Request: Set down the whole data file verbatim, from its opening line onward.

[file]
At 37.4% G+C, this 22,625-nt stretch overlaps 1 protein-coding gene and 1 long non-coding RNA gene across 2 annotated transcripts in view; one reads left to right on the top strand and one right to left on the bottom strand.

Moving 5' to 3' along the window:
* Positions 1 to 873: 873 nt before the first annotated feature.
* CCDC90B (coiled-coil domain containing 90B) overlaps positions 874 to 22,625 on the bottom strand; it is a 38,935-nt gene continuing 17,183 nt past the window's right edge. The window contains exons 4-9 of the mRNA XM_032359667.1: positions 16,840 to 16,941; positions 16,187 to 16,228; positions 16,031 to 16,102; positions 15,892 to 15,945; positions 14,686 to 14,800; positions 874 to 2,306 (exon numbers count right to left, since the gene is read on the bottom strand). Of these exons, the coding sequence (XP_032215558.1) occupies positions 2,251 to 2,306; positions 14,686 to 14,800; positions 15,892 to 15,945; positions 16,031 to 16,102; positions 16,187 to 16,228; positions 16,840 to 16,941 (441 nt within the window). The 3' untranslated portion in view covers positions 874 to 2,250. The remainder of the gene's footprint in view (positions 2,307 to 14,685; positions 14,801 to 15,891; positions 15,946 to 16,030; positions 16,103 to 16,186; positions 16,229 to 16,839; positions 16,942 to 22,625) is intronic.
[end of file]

At 37.4% G+C, this 22,625-nt stretch overlaps 1 protein-coding gene and 1 long non-coding RNA gene across 2 annotated transcripts in view; one reads left to right on the top strand and one right to left on the bottom strand.

Moving 5' to 3' along the window:
* Positions 1 to 873: 873 nt before the first annotated feature.
* CCDC90B (coiled-coil domain containing 90B) overlaps positions 874 to 22,625 on the bottom strand; it is a 38,935-nt gene continuing 17,183 nt past the window's right edge. The window contains exons 4-9 of the mRNA XM_032359667.1: positions 16,840 to 16,941; positions 16,187 to 16,228; positions 16,031 to 16,102; positions 15,892 to 15,945; positions 14,686 to 14,800; positions 874 to 2,306 (exon numbers count right to left, since the gene is read on the bottom strand). Of these exons, the coding sequence (XP_032215558.1) occupies positions 2,251 to 2,306; positions 14,686 to 14,800; positions 15,892 to 15,945; positions 16,031 to 16,102; positions 16,187 to 16,228; positions 16,840 to 16,941 (441 nt within the window). The 3' untranslated portion in view covers positions 874 to 2,250. The remainder of the gene's footprint in view (positions 2,307 to 14,685; positions 14,801 to 15,891; positions 15,946 to 16,030; positions 16,103 to 16,186; positions 16,229 to 16,839; positions 16,942 to 22,625) is intronic.